The ways in which laid-off workers will be helped under the stimulus bill’s COBRA provisions continue to be of great interest to people looking for ways to keep their health coverage. So we were pleased to see CNN and The Wall Street Journal tackle the topic.
CNN’s breezy, geared-to-the-younger-set story zipped through a bunch of options like free clinics, prescription drug programs, SCHIP, getting a part-time job at Starbucks (because it offers health insurance), and COBRA. Ah, COBRA! CNN.com anchor Reggie Aqui and senior medical correspondent Elizabeth Cohen bantered about how expensive COBRA is, and noted that maybe you didn’t need all those expensive COBRA benefits anyway. Cohen suggested that people might be better off buying their own policies, which might be cheaper. She advised viewers that private coverage would be almost as good as COBRA—a debatable point, depending on what you can afford. Cheaper policies generally cover less.
Cohen warned that unless you’re in almost perfect health—perhaps CNN’s young viewers are—getting a policy in most states can be tough. She plugged her online column that, she said, gave a link for “sort of COBRA-made easy.” The link under her column’s COBRA section led to a Department of Labor site, which offered a set of frequently asked questions on COBRA.
The Journal’s story was well, more serious, offering more context and more specifics about the provisions in the stimulus law. The story explained that the COBRA subsidy in the stimulus law not only protects people from ruinous medical bills, but “also from the inability to get new insurance due to a pre-existing medical condition.” Great, I thought, and spotted the subhed I was looking for: “Portability Rights.” I read on. The Journal told readers:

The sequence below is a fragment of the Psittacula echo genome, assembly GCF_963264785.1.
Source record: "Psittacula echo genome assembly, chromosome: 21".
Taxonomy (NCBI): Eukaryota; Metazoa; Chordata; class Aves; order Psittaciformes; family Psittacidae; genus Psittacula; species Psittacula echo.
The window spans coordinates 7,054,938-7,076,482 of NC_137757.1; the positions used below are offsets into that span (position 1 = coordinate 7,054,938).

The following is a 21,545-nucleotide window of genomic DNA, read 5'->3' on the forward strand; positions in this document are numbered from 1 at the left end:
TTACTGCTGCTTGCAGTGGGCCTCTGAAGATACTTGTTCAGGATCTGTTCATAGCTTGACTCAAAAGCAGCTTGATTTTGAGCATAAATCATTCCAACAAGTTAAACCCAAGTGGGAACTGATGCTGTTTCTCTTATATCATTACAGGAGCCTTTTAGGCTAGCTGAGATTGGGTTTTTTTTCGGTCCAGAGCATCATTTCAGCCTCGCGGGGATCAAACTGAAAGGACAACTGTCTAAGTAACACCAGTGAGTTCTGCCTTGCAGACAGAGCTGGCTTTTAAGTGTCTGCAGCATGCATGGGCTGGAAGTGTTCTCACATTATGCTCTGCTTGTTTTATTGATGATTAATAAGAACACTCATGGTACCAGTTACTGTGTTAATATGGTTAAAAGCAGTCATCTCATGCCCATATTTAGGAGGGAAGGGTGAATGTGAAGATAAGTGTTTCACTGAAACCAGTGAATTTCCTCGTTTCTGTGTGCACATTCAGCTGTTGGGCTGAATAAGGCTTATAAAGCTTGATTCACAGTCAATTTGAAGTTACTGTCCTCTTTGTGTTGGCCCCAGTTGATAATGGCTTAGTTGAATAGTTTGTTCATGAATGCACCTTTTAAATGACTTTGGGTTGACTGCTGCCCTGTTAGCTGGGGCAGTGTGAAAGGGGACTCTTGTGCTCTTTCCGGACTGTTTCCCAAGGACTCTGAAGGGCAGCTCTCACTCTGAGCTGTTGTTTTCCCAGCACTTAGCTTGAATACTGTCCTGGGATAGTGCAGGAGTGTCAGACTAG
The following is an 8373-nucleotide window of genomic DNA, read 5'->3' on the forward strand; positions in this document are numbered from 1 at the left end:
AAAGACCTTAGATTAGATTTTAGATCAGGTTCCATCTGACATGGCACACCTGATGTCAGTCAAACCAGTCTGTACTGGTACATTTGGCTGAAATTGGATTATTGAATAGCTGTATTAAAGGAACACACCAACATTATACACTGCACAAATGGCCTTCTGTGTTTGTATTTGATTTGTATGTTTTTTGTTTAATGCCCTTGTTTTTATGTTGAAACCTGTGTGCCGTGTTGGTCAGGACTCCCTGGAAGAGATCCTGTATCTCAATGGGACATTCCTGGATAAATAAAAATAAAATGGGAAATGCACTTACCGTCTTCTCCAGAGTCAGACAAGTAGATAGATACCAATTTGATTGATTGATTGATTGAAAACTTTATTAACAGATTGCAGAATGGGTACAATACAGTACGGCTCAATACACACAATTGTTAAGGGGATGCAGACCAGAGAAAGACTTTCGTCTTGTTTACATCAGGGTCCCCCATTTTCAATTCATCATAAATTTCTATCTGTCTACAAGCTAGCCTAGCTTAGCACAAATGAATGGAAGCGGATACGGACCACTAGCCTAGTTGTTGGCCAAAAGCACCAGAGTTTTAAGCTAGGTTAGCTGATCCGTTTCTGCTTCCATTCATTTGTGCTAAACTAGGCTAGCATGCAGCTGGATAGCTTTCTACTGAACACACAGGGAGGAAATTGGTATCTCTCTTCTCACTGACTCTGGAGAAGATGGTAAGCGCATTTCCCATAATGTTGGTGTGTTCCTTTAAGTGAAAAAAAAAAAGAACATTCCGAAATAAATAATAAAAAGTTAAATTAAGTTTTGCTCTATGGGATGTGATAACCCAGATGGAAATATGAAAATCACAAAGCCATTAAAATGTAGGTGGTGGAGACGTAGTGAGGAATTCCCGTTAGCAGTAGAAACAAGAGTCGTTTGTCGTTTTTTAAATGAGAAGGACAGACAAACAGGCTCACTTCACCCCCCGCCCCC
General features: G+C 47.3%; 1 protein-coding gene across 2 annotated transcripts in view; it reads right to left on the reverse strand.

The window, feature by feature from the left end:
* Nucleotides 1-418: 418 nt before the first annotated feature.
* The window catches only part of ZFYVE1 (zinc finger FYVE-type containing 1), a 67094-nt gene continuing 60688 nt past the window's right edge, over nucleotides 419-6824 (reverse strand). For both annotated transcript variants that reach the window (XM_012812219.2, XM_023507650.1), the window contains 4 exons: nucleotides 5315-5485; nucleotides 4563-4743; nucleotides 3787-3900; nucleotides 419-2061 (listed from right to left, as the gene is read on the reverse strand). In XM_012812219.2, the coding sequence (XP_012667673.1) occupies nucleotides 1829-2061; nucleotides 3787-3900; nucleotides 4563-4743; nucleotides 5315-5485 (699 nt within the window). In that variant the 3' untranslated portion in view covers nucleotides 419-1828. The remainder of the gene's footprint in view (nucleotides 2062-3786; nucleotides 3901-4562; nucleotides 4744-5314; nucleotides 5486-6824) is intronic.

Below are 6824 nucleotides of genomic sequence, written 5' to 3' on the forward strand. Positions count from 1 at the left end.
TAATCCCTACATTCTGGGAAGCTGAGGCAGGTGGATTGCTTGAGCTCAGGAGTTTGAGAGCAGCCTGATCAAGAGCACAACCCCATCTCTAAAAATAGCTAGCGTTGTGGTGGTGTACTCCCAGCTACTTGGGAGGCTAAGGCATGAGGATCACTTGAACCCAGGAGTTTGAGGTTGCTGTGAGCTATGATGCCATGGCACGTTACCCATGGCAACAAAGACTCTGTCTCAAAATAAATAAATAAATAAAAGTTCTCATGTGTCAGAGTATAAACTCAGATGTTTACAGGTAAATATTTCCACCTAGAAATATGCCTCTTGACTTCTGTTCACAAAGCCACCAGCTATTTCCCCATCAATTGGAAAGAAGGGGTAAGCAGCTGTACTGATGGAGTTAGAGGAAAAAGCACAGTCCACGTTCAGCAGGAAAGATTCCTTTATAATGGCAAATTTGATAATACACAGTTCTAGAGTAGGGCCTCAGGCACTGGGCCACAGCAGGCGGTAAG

The Health Insurance Portability and Accountability Act of 1996—generally limits the ability of group health plans to exclude someone because of a pre-existing medical condition. But it only applies if you have been continuously covered by a health insurer with a break of no more than 63 days. That’s where Cobra comes in. “People often unknowingly invalidate their federal portability rights by not taking Cobra or inadvertently exceeding the 63 days,” says Janet Trautwein, chief executive of the National Association of Health Underwriters, a trade group of health-insurance brokers and agents in Arlington, Va.
Only a health underwriter (aka insurance agent), or a benefits consultant, or an employment lawyer would understand that. The Journal might as well have been writing in Greek. Yet the plan’s portability rights are some of the most important things folks should know about COBRA. Here’s our translation:
Enrolling and staying on COBRA gives you protection and rights you otherwise wouldn’t have. Let’s say you have a medical condition and don’t get a new job that offers insurance—but you know you still need coverage. The law protects you only if you sign up and stay on COBRA for the full eighteen months the law allows. After leaving COBRA, you must apply for new health insurance in the individual market within sixty-three days. There are a few exceptions, but generally if you satisfy these two requirements, any company must sell you a policy regardless of any preexisting conditions you might have.
Some states, though, may send you to their high risk pools instead. If you don’t complete eighteen months of COBRA, or if you wait too long to apply for coverage, you’re out of luck. Insurers can turn you down for any reason—even if you were sick years ago and no longer have that medical condition. You may end up with no insurance at all.
One more thing: Even if an insurer agrees to sell you a policy, it can refuse to cover a condition you had in the past or have now.